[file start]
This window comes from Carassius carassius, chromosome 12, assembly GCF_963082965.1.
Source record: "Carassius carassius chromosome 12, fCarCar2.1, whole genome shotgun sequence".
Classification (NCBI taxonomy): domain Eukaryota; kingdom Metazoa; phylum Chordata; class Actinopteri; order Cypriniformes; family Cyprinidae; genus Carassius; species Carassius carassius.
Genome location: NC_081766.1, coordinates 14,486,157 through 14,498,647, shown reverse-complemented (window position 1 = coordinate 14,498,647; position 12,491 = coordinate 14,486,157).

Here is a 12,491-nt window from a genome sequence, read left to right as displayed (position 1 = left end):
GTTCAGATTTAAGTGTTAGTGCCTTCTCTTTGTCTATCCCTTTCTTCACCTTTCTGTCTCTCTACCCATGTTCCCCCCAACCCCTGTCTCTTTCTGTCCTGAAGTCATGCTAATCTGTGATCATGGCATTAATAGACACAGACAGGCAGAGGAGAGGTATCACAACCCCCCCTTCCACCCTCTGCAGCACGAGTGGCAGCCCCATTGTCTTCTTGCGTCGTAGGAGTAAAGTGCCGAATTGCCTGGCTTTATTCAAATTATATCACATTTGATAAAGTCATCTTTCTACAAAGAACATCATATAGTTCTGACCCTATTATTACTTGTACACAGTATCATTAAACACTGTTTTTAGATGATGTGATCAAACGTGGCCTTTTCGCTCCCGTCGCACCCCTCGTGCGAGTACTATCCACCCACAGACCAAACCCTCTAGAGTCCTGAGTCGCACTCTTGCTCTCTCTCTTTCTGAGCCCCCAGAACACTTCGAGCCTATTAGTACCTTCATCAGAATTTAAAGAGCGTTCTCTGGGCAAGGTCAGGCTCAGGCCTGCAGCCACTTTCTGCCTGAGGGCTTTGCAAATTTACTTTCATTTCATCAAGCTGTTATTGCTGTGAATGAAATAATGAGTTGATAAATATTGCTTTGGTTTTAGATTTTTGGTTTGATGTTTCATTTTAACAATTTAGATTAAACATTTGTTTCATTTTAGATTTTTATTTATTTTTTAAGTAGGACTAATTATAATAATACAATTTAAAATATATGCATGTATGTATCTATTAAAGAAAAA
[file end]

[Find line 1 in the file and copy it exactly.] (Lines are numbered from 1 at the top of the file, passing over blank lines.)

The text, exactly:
This window comes from Carassius carassius, chromosome 12, assembly GCF_963082965.1.